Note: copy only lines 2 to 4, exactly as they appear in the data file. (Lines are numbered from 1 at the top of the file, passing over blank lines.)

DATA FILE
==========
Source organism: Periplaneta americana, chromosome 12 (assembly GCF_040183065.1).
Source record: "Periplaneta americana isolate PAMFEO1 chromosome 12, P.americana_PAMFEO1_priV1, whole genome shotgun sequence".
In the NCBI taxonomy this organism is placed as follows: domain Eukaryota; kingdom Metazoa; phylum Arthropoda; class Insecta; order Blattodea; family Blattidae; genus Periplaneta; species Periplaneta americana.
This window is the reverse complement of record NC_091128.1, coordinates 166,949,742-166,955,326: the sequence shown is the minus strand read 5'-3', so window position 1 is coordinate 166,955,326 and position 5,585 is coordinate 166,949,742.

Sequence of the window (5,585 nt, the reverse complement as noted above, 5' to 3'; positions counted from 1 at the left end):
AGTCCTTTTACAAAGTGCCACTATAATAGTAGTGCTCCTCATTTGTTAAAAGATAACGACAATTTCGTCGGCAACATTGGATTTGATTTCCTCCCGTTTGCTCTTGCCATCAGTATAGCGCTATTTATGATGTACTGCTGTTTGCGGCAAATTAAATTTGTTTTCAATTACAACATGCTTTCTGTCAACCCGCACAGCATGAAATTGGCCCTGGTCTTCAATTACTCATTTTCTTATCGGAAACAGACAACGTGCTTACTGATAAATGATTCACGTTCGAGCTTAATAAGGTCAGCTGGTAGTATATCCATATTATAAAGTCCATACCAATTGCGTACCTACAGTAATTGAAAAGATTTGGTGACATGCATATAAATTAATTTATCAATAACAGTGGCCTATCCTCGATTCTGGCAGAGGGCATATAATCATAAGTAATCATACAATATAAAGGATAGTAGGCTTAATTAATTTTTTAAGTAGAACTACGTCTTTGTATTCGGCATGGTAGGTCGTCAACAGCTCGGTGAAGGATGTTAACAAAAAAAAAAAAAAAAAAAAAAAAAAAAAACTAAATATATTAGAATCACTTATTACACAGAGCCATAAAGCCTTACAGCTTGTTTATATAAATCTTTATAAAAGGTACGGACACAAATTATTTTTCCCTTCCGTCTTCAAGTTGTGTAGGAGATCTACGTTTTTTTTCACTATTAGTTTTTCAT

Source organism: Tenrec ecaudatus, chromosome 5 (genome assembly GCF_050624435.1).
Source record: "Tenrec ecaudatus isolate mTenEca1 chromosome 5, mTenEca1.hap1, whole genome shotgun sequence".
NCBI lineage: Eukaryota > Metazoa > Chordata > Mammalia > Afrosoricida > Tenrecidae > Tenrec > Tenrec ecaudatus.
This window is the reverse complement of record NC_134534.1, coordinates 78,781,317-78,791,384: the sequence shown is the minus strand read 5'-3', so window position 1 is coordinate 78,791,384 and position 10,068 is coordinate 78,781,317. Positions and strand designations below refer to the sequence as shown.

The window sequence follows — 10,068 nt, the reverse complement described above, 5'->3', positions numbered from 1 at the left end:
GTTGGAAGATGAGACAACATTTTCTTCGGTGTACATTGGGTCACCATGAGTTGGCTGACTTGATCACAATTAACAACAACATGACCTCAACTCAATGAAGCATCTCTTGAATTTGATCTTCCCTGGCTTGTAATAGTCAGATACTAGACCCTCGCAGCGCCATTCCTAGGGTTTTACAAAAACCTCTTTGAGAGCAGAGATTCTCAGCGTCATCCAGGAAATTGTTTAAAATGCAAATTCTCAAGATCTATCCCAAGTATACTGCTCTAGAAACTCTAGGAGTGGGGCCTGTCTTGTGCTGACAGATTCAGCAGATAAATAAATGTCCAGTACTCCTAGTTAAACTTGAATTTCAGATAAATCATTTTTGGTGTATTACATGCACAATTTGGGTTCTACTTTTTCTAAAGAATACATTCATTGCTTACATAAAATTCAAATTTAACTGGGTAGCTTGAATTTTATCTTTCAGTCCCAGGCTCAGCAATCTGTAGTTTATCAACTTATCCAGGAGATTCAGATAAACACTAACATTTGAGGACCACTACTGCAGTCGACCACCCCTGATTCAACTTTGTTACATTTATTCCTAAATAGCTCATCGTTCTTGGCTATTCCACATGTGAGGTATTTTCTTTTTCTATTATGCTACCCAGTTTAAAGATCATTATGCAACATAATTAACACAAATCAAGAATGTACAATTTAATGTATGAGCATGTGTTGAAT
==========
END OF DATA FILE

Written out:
Source record: "Periplaneta americana isolate PAMFEO1 chromosome 12, P.americana_PAMFEO1_priV1, whole genome shotgun sequence".
In the NCBI taxonomy this organism is placed as follows: domain Eukaryota; kingdom Metazoa; phylum Arthropoda; class Insecta; order Blattodea; family Blattidae; genus Periplaneta; species Periplaneta americana.
This window is the reverse complement of record NC_091128.1, coordinates 166,949,742-166,955,326: the sequence shown is the minus strand read 5'-3', so window position 1 is coordinate 166,955,326 and position 5,585 is coordinate 166,949,742.